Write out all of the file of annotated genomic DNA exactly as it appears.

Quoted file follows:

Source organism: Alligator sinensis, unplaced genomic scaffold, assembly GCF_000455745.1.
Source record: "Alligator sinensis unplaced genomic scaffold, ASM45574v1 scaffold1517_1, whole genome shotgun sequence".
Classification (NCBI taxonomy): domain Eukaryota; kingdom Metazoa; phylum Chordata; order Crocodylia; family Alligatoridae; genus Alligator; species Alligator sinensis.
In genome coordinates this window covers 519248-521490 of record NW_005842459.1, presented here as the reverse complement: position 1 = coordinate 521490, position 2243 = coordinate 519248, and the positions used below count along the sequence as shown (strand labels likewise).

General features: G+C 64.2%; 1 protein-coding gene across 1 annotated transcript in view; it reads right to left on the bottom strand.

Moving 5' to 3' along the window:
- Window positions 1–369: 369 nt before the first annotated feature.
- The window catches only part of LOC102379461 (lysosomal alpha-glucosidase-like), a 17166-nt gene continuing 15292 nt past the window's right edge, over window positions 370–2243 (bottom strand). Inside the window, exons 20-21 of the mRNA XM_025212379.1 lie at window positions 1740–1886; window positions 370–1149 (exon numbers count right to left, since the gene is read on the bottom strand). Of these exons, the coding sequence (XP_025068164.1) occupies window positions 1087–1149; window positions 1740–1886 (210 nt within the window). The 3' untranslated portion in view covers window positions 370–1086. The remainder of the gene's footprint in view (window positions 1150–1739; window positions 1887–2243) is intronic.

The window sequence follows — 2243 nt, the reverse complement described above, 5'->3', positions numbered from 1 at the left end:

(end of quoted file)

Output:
Source organism: Alligator sinensis, unplaced genomic scaffold, assembly GCF_000455745.1.
Source record: "Alligator sinensis unplaced genomic scaffold, ASM45574v1 scaffold1517_1, whole genome shotgun sequence".
Classification (NCBI taxonomy): domain Eukaryota; kingdom Metazoa; phylum Chordata; order Crocodylia; family Alligatoridae; genus Alligator; species Alligator sinensis.
In genome coordinates this window covers 519248-521490 of record NW_005842459.1, presented here as the reverse complement: position 1 = coordinate 521490, position 2243 = coordinate 519248, and the positions used below count along the sequence as shown (strand labels likewise).

General features: G+C 64.2%; 1 protein-coding gene across 1 annotated transcript in view; it reads right to left on the bottom strand.

Moving 5' to 3' along the window:
- Window positions 1–369: 369 nt before the first annotated feature.
- The window catches only part of LOC102379461 (lysosomal alpha-glucosidase-like), a 17166-nt gene continuing 15292 nt past the window's right edge, over window positions 370–2243 (bottom strand). Inside the window, exons 20-21 of the mRNA XM_025212379.1 lie at window positions 1740–1886; window positions 370–1149 (exon numbers count right to left, since the gene is read on the bottom strand). Of these exons, the coding sequence (XP_025068164.1) occupies window positions 1087–1149; window positions 1740–1886 (210 nt within the window). The 3' untranslated portion in view covers window positions 370–1086. The remainder of the gene's footprint in view (window positions 1150–1739; window positions 1887–2243) is intronic.

The window sequence follows — 2243 nt, the reverse complement described above, 5'->3', positions numbered from 1 at the left end: